El Parque del Buen Retiro. A 350-acre park in Madrid's city center. The park was originally the site of the Royal Palace, built in 1632 under the reign of King Philip IV. It was opened to the public in 1868. Some of the park's main attractions are the Estanque del Retiro (Retiro Lake), with its monument to King Alfonso XII. Around the lake there are regular puppet shows, African drummers and all manner of street performers and fortune tellers. Row boats can be rented to paddle around the Estanque. The park also contains the Palacio de Cristal, a glass pavilion, inspired by The Crystal Palace in London. Another highlight is the Fountain of the Fallen Angel, which is a rare example of a statue of Lucifer. The Forest of the Departed was recently created within the park to commemorate the 191 victims of the 11 March 2004 Madrid attacks.
Plaza de Cibeles & Paseo del Prado. The fountain of Cibeles depicts the goddess Cibeles sitting on a chariot pulled by two lions. On one side of the fountain of Cibeles, the Paseo de Recoletos starts, heading North to join up with the Paseo de la Castellana. On the other side, the Paseo del Prado begins and heads off South, towards the fountain of Neptune, in the Plaza de Canovas del Castillo, and on until Atocha. Up until the 19th century both the fountain of Neptune and Cibeles looked directly at each other, until the city council decided to turn them round to face towards the centre of the city. On the corners of the Plaza de Cibeles square you will find the headquarters of the Spanish Postal Service, housed in a stunning building, which some people compare to a wedding cake. On another corner you will find the equally impressive headquaters of the National Bank of Spain and, opposite it, the Ministry of the Spanish Armed Forces.
El Palacio Real. The site of the palace dates from a 10th century fortress, constructed as an outpost by Mohammed I, Emir of Cordoba. When, in the 1734, The Antiguo Alcazar ("Old Castle") burned down, King Philip V ordered a new palace to be built on the same location. Construction spanned the years 1738 to 1755 and followed a Berniniesque design. The vast palace is richly decorated by artists, such as Velazquez, Tiepolo, Mengs, Gasparini, Juan de Flandes, Caravaggio, and Goya. Several royal collections of great historical importance are kept at the palace, including the Royal Armoury and weapons dating back to the 13th century, and the world's only complete Stradivarius string quintet.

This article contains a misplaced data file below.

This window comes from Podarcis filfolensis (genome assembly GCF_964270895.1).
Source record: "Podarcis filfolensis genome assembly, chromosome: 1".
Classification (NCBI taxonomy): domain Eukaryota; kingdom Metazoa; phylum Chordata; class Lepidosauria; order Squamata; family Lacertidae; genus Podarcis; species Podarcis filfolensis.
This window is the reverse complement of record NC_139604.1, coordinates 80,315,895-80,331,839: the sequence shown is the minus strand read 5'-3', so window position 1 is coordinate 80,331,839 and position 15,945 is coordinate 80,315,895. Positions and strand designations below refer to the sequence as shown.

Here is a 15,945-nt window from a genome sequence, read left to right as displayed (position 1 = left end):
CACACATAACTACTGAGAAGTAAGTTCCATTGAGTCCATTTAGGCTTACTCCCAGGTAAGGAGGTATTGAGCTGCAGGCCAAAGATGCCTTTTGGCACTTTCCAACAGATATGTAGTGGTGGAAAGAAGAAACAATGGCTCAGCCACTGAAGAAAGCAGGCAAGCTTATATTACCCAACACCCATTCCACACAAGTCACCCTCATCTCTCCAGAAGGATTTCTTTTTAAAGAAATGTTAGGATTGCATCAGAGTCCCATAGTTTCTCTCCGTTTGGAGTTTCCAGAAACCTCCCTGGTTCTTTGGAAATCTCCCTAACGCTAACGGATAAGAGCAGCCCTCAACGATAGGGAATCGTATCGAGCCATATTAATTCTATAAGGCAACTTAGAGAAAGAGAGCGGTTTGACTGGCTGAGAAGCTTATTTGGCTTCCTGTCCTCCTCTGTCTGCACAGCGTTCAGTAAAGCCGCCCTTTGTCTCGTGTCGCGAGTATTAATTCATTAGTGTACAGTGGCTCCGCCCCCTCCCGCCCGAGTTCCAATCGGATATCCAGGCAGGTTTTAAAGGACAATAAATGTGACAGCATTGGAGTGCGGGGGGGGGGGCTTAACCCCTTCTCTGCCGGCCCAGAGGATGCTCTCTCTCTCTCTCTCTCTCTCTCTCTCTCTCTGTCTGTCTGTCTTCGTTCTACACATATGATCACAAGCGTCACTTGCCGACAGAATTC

The Almudena Cathedral. Francisco de Cubas, the Marquis of Cubas, was the architect of this Gothic revival style Cathedral. Construction began in 1879 but ceased completely during the Spanish Civil War. The project was abandoned until 1950, when Fernando Chueca Goitia adapted the plans of de Cubas to a neoclassical style exterior to match the grey and white facade of the Palacio Real (Royal Palace), which stands directly opposite. It was not completed until 1993, when the cathedral was consecrated by Pope John Paul II. On May 22, 2004, the marriage of Felipe, Prince of Asturias to Letizia Ortiz Rocasolano (who was thereafter known as Letizia, Princess of Asturias) took place at the cathedral. The Neo-Gothic interior is uniquely modern, with chapels and statues of contemporary artists, in heretogeneous styles, from historical revivals to "pop-art" decor. The Neo-Romanesque crypt houses a 16th century image of the Virgen de la Almudena.